David Axe

David Axe


You’re about to head to Afghanistan. What are your plans for while you’re there?

I’ll be returning to Logar Province, a key eastern agricultural centre that I visited back in late 2009. At that time, Logar was the main target of a new US Army strategy that combined security and development efforts. The goal was to create ‘security bubbles’ in Logar’s population centres, slowly expanding those bubbles while conducting reconstruction inside the bubbles. I want to see if those efforts paid off in the intervening 18 months. That should give me a sense of whether NATO has any chance of making a difference in Afghanistan.

You’ve reported from Afghanistan three times already over the past four years. Did you see any progress over the course of those visits?

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Did I see progress? Well, no, but that could be because I visited a different region each time: the south around Tarin Kowt in 2007; Logar out east in late 2009 and Kunar in the east in 2010. My upcoming Logar trip will be the first time I’ve revisited a place, and my first chance to try to judge broad trends.

How difficult is it to arrange a trip to somewhere like Afghanistan as a freelance journalist?

I’ve been doing this a long time—since 2005. So by now it’s fairly routine for me. But it does involve a fair amount of planning and logistics. If you’re embedding with US forces, as I am, you’re required to propose a plan of coverage, find a unit that will host you, request air transportation and make sure you’ve got all the appropriate credentials. Then there’s the process of acquiring equipment: body armour, cameras, computers, etc. Also, to make the trip worthwhile, you need assignments. Who will you be writing for, and how will you file? You have to space out your deadlines so you have time to report/shoot footage and write/produce. All told, I might spend three or four months planning for a one-month embed. And I spend another month after the embed meeting all my deadlines.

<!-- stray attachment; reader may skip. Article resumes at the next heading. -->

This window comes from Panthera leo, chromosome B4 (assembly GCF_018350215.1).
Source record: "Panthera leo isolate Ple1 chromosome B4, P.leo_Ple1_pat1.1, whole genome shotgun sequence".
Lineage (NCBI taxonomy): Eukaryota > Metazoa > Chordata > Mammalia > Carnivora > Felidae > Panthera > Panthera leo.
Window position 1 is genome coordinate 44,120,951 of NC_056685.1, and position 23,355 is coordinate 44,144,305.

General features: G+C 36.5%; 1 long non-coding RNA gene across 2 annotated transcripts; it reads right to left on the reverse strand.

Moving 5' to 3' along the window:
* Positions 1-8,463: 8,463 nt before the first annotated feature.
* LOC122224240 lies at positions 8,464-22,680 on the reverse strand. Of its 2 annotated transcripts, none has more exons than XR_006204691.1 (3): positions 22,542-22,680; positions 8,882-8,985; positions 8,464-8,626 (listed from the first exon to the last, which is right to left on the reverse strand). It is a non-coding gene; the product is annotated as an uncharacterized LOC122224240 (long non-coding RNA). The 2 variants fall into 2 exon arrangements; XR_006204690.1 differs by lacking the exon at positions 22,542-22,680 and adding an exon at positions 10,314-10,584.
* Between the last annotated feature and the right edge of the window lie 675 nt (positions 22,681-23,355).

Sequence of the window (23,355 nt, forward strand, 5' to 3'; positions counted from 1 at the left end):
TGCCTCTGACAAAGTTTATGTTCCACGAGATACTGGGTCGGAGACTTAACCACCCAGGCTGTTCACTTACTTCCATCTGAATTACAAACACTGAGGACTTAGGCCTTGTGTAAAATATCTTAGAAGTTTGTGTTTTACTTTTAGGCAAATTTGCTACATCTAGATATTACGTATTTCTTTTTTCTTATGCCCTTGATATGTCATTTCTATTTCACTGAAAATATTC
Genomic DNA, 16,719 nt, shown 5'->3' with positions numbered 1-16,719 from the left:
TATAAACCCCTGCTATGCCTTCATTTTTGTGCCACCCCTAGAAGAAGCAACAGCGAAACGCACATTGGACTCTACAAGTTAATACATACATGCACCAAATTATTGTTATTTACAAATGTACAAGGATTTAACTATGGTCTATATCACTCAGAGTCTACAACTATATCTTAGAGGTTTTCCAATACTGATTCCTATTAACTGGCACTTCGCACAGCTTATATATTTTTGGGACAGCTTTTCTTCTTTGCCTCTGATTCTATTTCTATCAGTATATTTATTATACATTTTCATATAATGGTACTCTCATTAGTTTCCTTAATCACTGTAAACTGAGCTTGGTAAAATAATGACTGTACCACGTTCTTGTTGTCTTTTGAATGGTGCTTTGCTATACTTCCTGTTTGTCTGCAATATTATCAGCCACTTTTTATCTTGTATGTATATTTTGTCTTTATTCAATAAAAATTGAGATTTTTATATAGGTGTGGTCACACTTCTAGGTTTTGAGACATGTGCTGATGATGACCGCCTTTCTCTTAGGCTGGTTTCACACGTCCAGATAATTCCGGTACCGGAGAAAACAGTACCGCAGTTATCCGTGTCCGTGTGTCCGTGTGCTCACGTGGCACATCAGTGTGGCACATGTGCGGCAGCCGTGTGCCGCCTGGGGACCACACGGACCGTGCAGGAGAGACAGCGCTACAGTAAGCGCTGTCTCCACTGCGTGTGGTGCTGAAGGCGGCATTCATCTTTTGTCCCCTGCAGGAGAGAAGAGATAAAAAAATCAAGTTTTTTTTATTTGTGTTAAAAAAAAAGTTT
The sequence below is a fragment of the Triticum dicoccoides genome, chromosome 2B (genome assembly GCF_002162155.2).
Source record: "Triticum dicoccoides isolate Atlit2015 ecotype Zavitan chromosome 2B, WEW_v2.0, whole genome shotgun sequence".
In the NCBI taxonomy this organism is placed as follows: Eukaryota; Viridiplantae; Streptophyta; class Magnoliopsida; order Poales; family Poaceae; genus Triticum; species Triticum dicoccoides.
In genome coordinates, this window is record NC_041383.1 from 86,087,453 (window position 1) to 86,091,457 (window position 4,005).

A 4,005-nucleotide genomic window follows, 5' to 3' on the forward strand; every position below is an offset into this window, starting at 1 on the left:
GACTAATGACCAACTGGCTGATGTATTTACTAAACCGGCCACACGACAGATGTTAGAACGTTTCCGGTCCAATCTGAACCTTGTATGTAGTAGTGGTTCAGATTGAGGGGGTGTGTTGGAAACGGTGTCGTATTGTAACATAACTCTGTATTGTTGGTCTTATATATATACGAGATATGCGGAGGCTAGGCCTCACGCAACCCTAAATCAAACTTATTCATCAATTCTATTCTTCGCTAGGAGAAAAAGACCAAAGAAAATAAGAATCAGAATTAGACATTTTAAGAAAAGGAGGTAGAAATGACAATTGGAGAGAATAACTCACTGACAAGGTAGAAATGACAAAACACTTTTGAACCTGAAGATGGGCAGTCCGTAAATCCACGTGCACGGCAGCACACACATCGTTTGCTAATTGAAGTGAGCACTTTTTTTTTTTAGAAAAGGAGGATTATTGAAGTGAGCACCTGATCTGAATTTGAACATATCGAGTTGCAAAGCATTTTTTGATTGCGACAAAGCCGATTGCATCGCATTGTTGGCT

When you’re embedded with a country’s forces, how difficult is it to overcome the potential trap that could be described as, for want of a better expression, ‘cheerleader’ journalism? Basically, how hard is it to stay objective?

Ah, objectivity—that great mythical beast. I prefer the term ‘fairness,’ as objectivity doesn’t really exist. I remain aware of my audience, which is mostly Western and all English-speaking. In other words, I’m reporting for just one side of the Afghanistan conflict—the NATO side. But I want to give my audience the fairest possible view of the conflict, which requires that I challenge assumptions, question authority and do my best to be rigorous, analytical and empathetic even to subjects I don’t necessarily easily relate to. It takes effort, especially when you enjoy your work, as I do.

You’ve been to numerous hotspots around the world. Do particular incidents stand out?

Sure, I’ve been kidnapped twice—both times in Chad, in 2008. I’ve been shot at, mortared, blown up several times in IED or suicide attacks and caught up in a couple instances of mob violence. I’ve also witnessed incredible acts of self-sacrifice and kindness, as in Somalia in 2007, when I visited a refugee camp administered by Dr. Hawa Abdi, a highly-educated gynaecologist who could have fled Somalia, but who chose to remain behind to do what she could for her countrymen. War can bring out the best and worst in people. I suppose that’s why I choose to cover it.

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